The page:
I am a Moth Storyteller

In late Spring 2019, I applied for a competitive storytelling opportunity. The Moth, a NYC based global storytelling catalyst was funded via the Bill and Melinda Gates Foundation to amplify stories about women, girls and gender equality, and this was the last round of the applications. As a gender equality advocate (#31 on Onalytica’s 2019 International Women’s Day recognition), I had to connect with fellow gender equality activist-storytellers and get to work on the story of my larger-than-life late grandmother and her simple advice that shaped my inner strength and work. I was incredibly fortunate that the Moth workshop was in my home city of Nairobi and focused on efforts by girls and women advocates there.

We laughed, we told great stories, we cried and we sang.

At the Moth, my lifelong passion for storytelling, creative writing, non-fiction and the craft of short but impactful stories was refuelled many times over. As someone who has worked to share the stories of others for most of my advocacy work, it was a welcome change to tell stories from a first-person perspective. Seated in a room filled with fellow gender equality workers representing every part of Kenya and the Global South, I was humbled to hear stories of triumph over unimaginable obstacles. We each started with a seed of a story, and through a couple of days of hard work with experienced coaching, we were surprised how ready we were to tell the stories so skilfully by the end.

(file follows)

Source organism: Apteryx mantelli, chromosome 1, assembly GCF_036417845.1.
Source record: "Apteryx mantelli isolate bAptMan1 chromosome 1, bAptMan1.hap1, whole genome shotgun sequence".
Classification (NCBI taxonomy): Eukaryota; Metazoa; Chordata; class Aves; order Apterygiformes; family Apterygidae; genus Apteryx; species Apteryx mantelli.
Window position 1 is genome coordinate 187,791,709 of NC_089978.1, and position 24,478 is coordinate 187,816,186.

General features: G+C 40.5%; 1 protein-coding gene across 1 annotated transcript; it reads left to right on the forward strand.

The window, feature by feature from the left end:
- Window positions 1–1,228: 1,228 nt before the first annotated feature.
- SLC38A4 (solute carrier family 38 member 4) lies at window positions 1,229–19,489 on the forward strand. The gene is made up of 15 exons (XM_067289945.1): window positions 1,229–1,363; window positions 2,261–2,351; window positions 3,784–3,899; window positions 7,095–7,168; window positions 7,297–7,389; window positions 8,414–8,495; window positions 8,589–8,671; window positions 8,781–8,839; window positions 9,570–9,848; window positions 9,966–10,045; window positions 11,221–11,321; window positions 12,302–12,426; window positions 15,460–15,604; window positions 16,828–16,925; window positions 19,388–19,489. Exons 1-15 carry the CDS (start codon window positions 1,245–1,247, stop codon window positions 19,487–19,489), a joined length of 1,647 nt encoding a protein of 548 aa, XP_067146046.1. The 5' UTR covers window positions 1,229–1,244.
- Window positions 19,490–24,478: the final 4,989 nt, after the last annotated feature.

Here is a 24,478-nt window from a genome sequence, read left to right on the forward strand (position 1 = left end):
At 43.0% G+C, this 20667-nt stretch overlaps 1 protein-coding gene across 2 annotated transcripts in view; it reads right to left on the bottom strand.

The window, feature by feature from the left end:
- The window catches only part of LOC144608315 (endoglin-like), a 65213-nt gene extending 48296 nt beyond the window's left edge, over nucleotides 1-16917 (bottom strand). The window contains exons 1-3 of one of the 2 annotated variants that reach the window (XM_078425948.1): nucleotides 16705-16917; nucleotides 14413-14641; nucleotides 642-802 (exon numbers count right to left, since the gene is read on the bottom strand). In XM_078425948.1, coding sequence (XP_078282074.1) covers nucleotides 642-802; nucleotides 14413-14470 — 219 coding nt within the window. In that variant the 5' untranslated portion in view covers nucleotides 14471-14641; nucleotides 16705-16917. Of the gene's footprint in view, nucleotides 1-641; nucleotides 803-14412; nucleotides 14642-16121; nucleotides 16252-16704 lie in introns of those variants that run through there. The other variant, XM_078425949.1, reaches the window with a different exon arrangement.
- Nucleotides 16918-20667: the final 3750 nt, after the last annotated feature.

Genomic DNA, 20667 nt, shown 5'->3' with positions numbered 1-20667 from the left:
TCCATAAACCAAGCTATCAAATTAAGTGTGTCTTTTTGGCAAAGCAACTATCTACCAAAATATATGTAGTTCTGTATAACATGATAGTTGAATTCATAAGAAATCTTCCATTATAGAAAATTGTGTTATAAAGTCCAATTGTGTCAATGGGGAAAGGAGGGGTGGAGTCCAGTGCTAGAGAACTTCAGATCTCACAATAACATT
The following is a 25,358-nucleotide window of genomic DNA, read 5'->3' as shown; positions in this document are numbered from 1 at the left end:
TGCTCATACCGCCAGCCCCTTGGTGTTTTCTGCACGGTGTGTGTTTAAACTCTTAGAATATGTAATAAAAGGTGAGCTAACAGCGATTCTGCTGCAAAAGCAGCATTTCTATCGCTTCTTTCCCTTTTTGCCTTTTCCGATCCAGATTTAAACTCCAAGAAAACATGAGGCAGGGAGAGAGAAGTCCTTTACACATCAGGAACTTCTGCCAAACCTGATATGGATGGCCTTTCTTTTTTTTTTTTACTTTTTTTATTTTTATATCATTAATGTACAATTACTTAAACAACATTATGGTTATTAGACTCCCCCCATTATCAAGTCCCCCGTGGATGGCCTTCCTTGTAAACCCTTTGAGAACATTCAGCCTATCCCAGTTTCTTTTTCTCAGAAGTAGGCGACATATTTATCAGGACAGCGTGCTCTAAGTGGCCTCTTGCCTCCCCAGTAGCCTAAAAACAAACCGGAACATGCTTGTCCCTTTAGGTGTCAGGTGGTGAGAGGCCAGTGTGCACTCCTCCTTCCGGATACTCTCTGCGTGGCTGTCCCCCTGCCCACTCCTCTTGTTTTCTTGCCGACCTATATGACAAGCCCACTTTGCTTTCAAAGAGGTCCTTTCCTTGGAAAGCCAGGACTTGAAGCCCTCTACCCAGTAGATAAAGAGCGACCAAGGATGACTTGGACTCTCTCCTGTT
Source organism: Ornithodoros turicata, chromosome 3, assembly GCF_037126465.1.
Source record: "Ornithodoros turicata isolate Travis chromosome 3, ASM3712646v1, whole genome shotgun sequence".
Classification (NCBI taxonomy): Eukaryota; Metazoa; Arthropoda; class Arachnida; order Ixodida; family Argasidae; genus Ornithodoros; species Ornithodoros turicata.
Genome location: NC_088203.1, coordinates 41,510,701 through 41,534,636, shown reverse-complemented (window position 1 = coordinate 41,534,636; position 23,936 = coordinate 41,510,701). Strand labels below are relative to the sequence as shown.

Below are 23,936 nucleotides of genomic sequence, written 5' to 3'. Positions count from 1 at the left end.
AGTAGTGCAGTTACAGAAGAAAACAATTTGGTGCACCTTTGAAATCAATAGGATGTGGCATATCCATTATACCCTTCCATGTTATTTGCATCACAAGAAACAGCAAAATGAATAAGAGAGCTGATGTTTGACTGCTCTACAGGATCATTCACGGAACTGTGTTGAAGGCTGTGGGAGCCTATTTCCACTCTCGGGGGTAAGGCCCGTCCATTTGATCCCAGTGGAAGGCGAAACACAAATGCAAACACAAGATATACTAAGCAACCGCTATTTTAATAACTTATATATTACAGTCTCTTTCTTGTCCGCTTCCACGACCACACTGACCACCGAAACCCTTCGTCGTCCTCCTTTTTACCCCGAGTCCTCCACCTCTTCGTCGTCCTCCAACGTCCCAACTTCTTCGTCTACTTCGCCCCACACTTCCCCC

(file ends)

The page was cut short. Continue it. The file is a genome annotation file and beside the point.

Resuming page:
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What does it feel like to tell stories that are designed for impact? We sat in the rooms and each spoke of our own backgrounds, motivations and zoomed in on the moments that had shaped us. We did not know each other but at the end of the workshop, we could say we were privileged to hear one another out, and to change the way that we saw each other for the better. Without much background – I walked in late to my first session, eager to learn, but sad to be starting later than I had intended. My flight had arrived late the night before and I missed the group dinner for those who were arriving. It was just as well. I was even more in awe of my new co-participants as their stories and strong delivery energized me.

We laughed, we told great stories, we cried and we sang. Amid excellent food, and rich sit-downs, it was clear that we were going to co-create a terrific session. No phones featured in the sessions, no topics were out of bounds. We told one story and then another, and another, until our tea breaks and meal times seemed to punctuate the time together which we hoped would just not stop. It was chilly outside, even raining at times. We moved forward. At the end, watching my fellow participants share the final versions of their stories, I could not help but marvel at the short time that allowed us to go so deep. Thank you to the Moth for allowing me to be part of this experience.

If you are reading this, and in Nairobi this November 2019, make a point of going for the upcoming Moth Mainstage in on November 12th at the Kenya National Theatre, hosted by Adelle Onyango, one of Kenya’s most versatile media personalities.

To my fellow participants, thank you. I hope and plan for our paths to cross again. I do hope more of us get to hear one another tell these stories all over the world.

I know I cannot wait to share mine once again.

Josephine

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